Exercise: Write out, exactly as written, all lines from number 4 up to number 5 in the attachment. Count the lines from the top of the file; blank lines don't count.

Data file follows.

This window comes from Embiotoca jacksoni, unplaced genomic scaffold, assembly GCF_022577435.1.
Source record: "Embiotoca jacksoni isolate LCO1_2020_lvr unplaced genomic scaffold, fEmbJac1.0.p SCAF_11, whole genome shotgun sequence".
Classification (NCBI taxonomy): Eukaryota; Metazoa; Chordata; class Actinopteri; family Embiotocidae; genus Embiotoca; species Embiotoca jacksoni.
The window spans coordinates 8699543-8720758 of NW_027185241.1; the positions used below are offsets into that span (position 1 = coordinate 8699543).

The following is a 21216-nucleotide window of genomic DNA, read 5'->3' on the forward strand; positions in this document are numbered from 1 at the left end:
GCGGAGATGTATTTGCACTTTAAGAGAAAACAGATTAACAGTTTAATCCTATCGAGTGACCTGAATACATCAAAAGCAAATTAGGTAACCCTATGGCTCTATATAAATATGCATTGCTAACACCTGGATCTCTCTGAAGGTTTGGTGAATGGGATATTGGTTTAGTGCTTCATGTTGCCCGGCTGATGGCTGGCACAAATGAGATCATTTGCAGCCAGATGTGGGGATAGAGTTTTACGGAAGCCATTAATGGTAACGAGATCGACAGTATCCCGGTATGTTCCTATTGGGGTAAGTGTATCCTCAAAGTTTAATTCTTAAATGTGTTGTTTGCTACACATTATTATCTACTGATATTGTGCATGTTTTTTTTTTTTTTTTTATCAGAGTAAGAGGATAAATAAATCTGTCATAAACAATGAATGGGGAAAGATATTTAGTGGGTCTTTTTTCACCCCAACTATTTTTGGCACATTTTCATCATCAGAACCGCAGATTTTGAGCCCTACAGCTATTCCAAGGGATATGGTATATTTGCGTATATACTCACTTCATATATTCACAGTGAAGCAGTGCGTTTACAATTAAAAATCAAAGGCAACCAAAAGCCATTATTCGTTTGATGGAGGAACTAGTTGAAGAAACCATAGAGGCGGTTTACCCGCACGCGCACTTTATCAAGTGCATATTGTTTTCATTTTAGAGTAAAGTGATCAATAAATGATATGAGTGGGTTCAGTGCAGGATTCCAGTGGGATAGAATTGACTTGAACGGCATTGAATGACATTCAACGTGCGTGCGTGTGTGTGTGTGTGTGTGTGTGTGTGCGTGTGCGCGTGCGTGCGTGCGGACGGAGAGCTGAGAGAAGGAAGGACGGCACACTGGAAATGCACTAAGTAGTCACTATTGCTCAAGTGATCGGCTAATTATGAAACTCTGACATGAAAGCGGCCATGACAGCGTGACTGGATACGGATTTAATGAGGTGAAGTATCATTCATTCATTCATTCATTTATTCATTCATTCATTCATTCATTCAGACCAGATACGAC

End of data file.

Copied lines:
The window spans coordinates 8699543-8720758 of NW_027185241.1; the positions used below are offsets into that span (position 1 = coordinate 8699543).

The following is a 21216-nucleotide window of genomic DNA, read 5'->3' on the forward strand; positions in this document are numbered from 1 at the left end: